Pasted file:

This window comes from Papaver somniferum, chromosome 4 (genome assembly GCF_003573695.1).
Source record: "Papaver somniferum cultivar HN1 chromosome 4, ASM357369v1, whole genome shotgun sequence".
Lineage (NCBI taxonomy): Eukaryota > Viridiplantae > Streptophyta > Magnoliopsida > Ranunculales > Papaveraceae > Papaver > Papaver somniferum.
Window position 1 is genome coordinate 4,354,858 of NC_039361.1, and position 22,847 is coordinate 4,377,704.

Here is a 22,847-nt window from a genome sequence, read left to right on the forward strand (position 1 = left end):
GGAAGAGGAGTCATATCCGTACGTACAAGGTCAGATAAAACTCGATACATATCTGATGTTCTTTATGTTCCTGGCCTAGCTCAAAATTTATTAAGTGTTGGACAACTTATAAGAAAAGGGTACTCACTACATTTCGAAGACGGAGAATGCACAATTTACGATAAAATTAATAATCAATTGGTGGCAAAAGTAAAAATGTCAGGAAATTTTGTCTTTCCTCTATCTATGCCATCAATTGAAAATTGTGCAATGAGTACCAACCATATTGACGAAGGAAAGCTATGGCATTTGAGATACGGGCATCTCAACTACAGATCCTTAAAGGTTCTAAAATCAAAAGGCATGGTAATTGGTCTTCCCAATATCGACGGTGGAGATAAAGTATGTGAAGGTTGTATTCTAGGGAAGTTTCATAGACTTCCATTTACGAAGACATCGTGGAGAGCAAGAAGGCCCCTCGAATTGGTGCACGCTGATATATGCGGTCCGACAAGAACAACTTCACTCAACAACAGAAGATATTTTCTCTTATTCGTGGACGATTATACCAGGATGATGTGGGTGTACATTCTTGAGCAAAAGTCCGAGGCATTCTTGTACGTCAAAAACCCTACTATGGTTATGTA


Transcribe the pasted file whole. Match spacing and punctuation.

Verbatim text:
This window comes from Papaver somniferum, chromosome 4 (genome assembly GCF_003573695.1).
Source record: "Papaver somniferum cultivar HN1 chromosome 4, ASM357369v1, whole genome shotgun sequence".
Lineage (NCBI taxonomy): Eukaryota > Viridiplantae > Streptophyta > Magnoliopsida > Ranunculales > Papaveraceae > Papaver > Papaver somniferum.
Window position 1 is genome coordinate 4,354,858 of NC_039361.1, and position 22,847 is coordinate 4,377,704.

Here is a 22,847-nt window from a genome sequence, read left to right on the forward strand (position 1 = left end):
GGAAGAGGAGTCATATCCGTACGTACAAGGTCAGATAAAACTCGATACATATCTGATGTTCTTTATGTTCCTGGCCTAGCTCAAAATTTATTAAGTGTTGGACAACTTATAAGAAAAGGGTACTCACTACATTTCGAAGACGGAGAATGCACAATTTACGATAAAATTAATAATCAATTGGTGGCAAAAGTAAAAATGTCAGGAAATTTTGTCTTTCCTCTATCTATGCCATCAATTGAAAATTGTGCAATGAGTACCAACCATATTGACGAAGGAAAGCTATGGCATTTGAGATACGGGCATCTCAACTACAGATCCTTAAAGGTTCTAAAATCAAAAGGCATGGTAATTGGTCTTCCCAATATCGACGGTGGAGATAAAGTATGTGAAGGTTGTATTCTAGGGAAGTTTCATAGACTTCCATTTACGAAGACATCGTGGAGAGCAAGAAGGCCCCTCGAATTGGTGCACGCTGATATATGCGGTCCGACAAGAACAACTTCACTCAACAACAGAAGATATTTTCTCTTATTCGTGGACGATTATACCAGGATGATGTGGGTGTACATTCTTGAGCAAAAGTCCGAGGCATTCTTGTACGTCAAAAACCCTACTATGGTTATGTA